Too Many Meetings Is Not Your Problem




  • Meetings are a symptom, not the disease. (View Highlight)
  • Meetings are a symptom of broken process. We use meetings as a crutch, a fallback. When we don’t know how to get work done, or we’re not willing to invest in a process that will actually advance the goal, we schedule meetings. (View Highlight)
  • Our seat at the table starts to matter more than getting something done when we’re sitting there. (View Highlight)
  • Meetings are a symptom of not knowing what our jobs are. (View Highlight)
  • I said no to meetings that I thought I didn’t need to be at, or which I thought would be a waste of time. I killed all the meetings I thought I was attending for status reasons (View Highlight)
  • Removing meetings wasn’t disconnecting, it was the beginning of treating the underlying disease. I had time to think, design, and contribute more. I had time to unblock people who needed me. I was still in meetings over half of the time, but I was more focused and prepared in the meetings that remained. And I was able to spend more time connecting. (View Highlight)
  • eliminating half of my meetings was a leadership effectiveness strategy. (View Highlight)
  • Great process is lightweight, efficient, and adaptable. Too much is bad but not enough is worse. You need things like clear planning processes and well organized product development and design process that include all functions. And you need program managers (PgM, DpM, TpM, OMGpM) whose major job is to take care of this stuff. A great program manager can measure their worth in meetings removed. (View Highlight)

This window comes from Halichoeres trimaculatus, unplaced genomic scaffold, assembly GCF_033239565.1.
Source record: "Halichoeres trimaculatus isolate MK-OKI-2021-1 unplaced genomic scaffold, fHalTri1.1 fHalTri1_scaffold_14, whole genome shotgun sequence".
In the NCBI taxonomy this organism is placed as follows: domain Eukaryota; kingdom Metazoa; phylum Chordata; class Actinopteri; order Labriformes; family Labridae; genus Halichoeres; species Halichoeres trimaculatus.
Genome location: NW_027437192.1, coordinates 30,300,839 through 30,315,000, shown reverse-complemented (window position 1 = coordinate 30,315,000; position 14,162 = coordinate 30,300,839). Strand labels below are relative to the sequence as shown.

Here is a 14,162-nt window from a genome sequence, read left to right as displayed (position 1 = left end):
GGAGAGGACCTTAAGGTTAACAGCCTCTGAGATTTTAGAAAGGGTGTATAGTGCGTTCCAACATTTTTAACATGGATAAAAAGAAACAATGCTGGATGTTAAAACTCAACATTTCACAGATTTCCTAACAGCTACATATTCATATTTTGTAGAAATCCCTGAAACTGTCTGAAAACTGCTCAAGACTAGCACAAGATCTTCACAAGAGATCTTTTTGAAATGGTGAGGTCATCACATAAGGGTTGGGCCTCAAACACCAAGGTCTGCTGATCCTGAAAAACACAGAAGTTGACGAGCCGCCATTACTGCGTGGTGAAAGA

• Meetings are full of wasted time. The (View Highlight)
  • Meetings are for real-time conversations that yield more efficient progress than we could do any other way. (View Highlight)
  • Do the hardest part right away. Slam it right down on the table, 5 minutes in. I’ve been in so many hour-long meetings that filled up the first 55 minutes with BS, only to finally get to the thing we really needed to decide in the last 5. Why didn’t we start by discussing that? No one knows. Then we ran out of time. And scheduled another meeting. (View Highlight)
  • You must document what happened in a meeting, then tell everyone. If a meeting yielded a decision, but no one told the people who needed to know, was there even a meeting? (View Highlight)
  • No matter what, I want to remind you that, with few exceptions, your job is not to be in meetings. Your job is to make progress (View Highlight)